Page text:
Step 3:  Choose the move tool, grab the selection, and simply move it to where you want it.  Deselect (Ctrl-D), add shadows, and move on!  Simple, right?

 

This is a useful tool to make the most of your digital stash.  There are limitless possibilities, and once you start using it, I know you will find it to be useful in many ways… from stretching your digital stash to saving you time.  Just another tool in your digital toolkit!  Happy scrapping!

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Heidi Nicole

About the Author  Heidi Nicole is happily married to an amazing man, a step mama to 2 wonderful kiddos, and mama to 3 sweet and sassy furbabies.  She’s a radiation therapist by day and creator of pretty things by night (she’s pretty confident that she’s hit super hero status, but refuses to wear a cape.)  She loves cats and huskies, coffee, audio books, FRIENDS reruns, St. Louis Blues hockey, cooking, baking, and traveling.  Oh, and wine… she really likes wine.  She lives a normal and happy life, and enjoys all the absolutely extraordinary people she gets to share it with on a daily basis!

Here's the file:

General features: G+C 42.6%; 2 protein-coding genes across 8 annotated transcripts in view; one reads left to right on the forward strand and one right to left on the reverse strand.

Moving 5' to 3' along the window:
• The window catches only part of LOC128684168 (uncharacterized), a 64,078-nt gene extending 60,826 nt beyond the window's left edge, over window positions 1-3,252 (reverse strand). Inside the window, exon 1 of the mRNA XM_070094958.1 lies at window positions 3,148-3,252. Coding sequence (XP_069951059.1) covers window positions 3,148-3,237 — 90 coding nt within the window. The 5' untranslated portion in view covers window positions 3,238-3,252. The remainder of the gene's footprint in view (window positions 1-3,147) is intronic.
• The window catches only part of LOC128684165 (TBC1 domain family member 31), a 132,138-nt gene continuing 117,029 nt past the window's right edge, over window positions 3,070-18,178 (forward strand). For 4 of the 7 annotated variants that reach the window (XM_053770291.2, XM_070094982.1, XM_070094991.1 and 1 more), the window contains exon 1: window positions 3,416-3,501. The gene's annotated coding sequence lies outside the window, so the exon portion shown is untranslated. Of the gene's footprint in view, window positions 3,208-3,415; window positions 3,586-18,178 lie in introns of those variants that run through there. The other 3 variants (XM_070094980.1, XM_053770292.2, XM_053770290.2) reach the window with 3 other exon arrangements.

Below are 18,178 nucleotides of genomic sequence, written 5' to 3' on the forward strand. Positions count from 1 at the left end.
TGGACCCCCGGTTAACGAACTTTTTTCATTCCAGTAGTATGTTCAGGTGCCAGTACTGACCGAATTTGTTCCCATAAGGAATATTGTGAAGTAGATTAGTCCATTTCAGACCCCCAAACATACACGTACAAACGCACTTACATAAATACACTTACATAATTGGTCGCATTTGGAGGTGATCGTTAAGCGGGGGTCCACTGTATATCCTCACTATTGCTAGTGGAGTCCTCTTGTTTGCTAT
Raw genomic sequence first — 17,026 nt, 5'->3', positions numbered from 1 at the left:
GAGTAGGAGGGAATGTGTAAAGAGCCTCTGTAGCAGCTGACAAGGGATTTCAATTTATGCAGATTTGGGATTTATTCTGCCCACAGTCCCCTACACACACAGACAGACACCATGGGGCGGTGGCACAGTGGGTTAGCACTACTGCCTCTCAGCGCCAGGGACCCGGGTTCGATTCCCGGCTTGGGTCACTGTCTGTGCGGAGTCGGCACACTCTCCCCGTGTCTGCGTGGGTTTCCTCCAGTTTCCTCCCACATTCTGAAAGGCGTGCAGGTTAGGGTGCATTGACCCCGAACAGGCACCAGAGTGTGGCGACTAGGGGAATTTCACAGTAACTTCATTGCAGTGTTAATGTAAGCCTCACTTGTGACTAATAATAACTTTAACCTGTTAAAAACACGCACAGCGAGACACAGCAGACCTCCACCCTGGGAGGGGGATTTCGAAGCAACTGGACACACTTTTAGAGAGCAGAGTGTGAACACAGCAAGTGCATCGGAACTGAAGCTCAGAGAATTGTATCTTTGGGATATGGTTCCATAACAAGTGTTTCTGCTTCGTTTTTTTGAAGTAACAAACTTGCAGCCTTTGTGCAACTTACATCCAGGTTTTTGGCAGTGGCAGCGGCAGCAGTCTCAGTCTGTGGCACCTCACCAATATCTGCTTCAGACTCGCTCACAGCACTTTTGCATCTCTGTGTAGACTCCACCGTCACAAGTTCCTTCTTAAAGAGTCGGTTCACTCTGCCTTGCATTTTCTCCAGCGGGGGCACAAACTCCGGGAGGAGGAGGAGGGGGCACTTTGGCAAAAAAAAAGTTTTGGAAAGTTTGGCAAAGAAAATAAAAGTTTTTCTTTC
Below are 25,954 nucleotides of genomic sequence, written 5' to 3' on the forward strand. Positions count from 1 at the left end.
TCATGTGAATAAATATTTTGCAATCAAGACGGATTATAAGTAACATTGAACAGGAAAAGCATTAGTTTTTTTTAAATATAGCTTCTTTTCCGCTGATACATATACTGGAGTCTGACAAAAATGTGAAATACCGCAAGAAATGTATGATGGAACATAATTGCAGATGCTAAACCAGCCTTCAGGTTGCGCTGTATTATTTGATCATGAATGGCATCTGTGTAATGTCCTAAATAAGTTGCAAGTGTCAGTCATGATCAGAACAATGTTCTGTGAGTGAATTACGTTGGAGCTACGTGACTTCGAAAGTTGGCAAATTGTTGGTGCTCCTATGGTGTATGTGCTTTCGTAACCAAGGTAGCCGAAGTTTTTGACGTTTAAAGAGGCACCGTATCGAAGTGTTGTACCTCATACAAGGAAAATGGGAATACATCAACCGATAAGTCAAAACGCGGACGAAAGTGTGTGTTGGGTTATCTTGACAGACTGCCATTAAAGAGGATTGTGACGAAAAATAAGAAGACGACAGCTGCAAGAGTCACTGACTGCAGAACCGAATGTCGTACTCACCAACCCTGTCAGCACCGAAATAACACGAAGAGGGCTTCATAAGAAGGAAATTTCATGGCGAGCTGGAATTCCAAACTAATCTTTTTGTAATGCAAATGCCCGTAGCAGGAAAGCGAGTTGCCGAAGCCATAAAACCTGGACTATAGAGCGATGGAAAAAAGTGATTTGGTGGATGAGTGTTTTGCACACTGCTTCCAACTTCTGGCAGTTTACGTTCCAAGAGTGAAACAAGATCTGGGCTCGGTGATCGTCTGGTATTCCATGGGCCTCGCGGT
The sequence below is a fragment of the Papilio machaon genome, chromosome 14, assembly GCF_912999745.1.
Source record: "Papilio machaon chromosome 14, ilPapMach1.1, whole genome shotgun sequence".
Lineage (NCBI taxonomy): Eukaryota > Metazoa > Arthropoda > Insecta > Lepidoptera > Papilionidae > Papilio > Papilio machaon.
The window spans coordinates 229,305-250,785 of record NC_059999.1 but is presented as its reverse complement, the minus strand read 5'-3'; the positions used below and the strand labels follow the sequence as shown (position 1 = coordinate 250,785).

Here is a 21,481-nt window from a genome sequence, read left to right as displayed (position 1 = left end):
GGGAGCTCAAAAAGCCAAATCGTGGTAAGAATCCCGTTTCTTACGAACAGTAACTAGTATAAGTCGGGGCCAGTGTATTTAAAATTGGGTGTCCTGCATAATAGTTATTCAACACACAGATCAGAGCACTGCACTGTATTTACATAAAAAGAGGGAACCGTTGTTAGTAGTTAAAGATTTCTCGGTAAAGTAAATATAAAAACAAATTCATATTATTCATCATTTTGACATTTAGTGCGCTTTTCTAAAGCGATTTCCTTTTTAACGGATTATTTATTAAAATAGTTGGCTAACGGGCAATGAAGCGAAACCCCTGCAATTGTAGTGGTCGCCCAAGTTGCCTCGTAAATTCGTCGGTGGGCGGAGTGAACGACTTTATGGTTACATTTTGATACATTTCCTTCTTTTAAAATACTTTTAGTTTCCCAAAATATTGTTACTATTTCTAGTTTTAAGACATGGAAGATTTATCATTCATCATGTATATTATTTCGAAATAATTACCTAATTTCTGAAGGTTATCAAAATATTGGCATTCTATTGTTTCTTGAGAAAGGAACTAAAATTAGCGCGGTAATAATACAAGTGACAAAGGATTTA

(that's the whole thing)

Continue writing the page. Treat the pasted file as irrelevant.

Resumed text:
Tutorial Tuesday | Using the Trim Command in Photoshop

Welcome to another edition of our Tutorial Tuesday series here on The Digital Press blog! Today, I’m going to share some information about using the “Trim” command to easily remove transparent pixels in Photoshop. It’s one of those handy tools that I was thrilled to find, a while back… as it’s a super easy Photoshop command that packs a big punch!

Before we get started, I wanted to share a couple of examples of occasions when I like to use the “Trim” command:

  1. I’ve created an element cluster or title on a large 12×12 canvas. I’ve used it on my page and I want to save it for possible use on a future page.
  2. I’ve got a single element that resides on a much larger canvas than the element requires. When I look through my digi stash I’ve got some folders of elements that came saved on 12×12 canvases. I like to quickly Trim those elements so that I have a better view of it in my Mac’s “Finder” window.

Here’s how to use the Trim command…

1. As shown here, use the “Image” drop down menu, and choose > Trim…

2. In the Trim dialog box, select the option “Transparent Pixels” as shown here…